The Precession of Simulacra

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The Precession of Simulacra
Simulacra and Simulation .jpg
Image for The Precession of Simulacra
Information
Author Jean Baudrillard
Date Published 1981
Wikipedia Article Precession of Simulacra The Precession of Simulacra


Contents

About the Author

The Precession of Simulacra was written by Jean Baudrillard, a Frenchman who, among other things, was famous for his thoughts on hyperreality and simulacra. One of his most famous pieces was Simulacra and Simulation, a treatise on the nature of reality where he argues that the classical notion of reality has been dissolved and replaced with a 'hyperreality', a kind of melding between reality and representations of reality to the point that they are indistinguishable. 

Summary

The simulacrum is never what hides the truth - it is truth that hides the fact that there is none. The simulacrum is true. -Ecclesiastes

Jean Baudrillard's Simulacra and Simulation opens with this quote, which serves as a chilling introduction to the first part of this treatise, The Precession of Simulacra. In this piece, his main argument is that humans have constructed symbols and representations of reality so realistic to the point that we have become unable to distinguish reality from representations of reality. His initial example of what he means is the map. He argues that if one constructs a map so precise that it contains every detail of that which it maps, what is left to distinguish the map from the real thing? He then proceeds to argue that, as the landscape changes and yet the map remains the same, we begin to substitute the reality of the landscape with that of the map, and so the symbol has become the reality to us.

His next point is in making the important distinction between pretending and simulation. The example he provides is that if a man pretends to be ill, he may sit in bed all day and act as though he is ill, but he is not actually ill and does not possess any of the symptoms. A man who is simulating illness, though, will possess some symptoms of that illness. He then clarifies,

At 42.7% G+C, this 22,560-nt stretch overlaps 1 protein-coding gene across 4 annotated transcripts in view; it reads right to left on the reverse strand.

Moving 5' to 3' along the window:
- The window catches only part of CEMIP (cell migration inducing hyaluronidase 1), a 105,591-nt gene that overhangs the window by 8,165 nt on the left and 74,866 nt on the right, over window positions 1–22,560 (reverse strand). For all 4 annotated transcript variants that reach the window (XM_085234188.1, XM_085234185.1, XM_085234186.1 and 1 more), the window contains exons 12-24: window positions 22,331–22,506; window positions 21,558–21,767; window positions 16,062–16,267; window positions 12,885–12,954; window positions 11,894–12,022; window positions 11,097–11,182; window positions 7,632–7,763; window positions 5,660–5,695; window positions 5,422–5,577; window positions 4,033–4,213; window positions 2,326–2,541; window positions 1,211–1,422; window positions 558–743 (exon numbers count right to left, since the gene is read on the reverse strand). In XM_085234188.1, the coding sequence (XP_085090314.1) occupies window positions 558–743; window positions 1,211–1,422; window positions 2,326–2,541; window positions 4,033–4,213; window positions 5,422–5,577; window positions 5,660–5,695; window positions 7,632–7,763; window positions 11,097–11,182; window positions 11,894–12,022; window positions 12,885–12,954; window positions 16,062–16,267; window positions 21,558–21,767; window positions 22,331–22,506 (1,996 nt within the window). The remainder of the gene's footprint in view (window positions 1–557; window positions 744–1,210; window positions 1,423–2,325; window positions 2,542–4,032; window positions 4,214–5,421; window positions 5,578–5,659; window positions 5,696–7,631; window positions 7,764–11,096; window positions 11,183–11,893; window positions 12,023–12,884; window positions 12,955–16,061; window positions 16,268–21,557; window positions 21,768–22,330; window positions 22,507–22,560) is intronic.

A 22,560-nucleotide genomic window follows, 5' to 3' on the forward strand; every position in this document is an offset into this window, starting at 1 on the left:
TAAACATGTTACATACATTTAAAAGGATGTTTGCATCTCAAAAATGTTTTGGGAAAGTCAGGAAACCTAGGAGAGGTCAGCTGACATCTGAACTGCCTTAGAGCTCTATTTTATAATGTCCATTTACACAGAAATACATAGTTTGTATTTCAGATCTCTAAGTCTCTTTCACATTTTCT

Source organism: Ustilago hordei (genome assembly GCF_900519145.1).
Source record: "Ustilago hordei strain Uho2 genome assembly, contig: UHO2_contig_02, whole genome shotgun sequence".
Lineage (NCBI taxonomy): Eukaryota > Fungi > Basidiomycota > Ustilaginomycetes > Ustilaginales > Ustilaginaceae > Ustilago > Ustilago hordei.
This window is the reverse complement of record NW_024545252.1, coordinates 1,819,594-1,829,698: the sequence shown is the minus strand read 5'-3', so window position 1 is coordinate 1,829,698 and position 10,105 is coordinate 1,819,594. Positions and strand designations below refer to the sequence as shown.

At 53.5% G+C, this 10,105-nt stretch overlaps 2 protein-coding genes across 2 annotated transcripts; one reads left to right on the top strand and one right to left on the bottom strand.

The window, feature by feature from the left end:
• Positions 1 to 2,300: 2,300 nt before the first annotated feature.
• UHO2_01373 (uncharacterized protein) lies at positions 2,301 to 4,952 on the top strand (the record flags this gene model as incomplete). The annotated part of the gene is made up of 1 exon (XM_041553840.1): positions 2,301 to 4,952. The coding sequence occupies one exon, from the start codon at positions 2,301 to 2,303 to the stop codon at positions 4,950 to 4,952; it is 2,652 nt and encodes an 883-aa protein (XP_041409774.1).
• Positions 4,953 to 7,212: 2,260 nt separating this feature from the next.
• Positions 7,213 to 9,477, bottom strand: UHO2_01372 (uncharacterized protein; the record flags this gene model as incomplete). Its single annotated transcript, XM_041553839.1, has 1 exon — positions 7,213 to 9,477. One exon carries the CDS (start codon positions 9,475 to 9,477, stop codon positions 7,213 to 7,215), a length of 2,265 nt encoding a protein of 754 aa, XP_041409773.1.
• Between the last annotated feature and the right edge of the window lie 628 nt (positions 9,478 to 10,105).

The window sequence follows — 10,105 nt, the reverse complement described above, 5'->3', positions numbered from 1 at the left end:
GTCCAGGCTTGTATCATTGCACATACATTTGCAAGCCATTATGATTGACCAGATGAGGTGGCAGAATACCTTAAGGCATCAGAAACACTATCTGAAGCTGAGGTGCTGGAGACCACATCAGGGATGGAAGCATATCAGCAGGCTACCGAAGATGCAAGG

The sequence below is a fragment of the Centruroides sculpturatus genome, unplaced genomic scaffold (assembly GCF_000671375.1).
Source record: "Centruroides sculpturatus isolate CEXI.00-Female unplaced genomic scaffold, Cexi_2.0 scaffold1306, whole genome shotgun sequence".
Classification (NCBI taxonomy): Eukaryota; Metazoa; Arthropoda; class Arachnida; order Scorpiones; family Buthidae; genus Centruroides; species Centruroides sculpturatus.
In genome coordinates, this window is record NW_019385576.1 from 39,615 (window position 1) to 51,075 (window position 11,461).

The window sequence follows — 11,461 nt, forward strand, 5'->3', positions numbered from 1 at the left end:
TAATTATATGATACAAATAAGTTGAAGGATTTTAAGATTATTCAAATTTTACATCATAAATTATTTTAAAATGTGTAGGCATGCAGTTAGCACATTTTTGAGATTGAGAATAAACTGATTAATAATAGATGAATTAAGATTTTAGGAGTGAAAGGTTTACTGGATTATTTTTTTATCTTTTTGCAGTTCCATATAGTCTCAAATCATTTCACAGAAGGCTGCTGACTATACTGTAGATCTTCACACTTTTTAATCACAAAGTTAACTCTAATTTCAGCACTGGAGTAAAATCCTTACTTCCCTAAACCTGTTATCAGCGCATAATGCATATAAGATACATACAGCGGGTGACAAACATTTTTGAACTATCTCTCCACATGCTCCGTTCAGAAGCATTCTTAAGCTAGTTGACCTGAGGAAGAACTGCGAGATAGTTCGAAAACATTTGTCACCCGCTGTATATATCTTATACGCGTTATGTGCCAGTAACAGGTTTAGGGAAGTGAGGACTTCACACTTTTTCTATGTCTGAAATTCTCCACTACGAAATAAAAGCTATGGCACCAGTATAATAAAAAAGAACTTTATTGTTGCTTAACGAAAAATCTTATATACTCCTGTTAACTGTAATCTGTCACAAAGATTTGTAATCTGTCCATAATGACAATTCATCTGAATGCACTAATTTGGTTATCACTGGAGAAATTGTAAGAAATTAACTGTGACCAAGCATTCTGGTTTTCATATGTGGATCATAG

'Therefore, pretending, or dissimulating, leaves the principle of reality intact: the difference is always clear, it is simply masked, whereas simulation threatens the difference between the "true" and the "false," the "real" and the "imaginary." Is the simulator sick or not, given that he produces "true" symptoms? He then proceeds to list more such examples.

The next argument for his thesis comes from the notion of divinity and representations of divinity. He quotes, '"I forbade that there be any simulacra in the temples because the divinity that animates nature can never be represented."' His argument is that by allowing representations of God in places of worship, worship will focus on the icons of divine being(s) rather than the divine being(s) themselves. The fear is that God never existed, and that he was only ever a simulacrum of himself.

He then proceeds to list a succession of several different levels of reality and its representations/simulacra. The closest to reality a 'reflection of a profound reality'. Next, is a masking and denaturing of a profound reality. Followed by that is a mask of the absence of a profound reality. The next is something with no relation to reality whatsoever, and finally a pure simulacrum.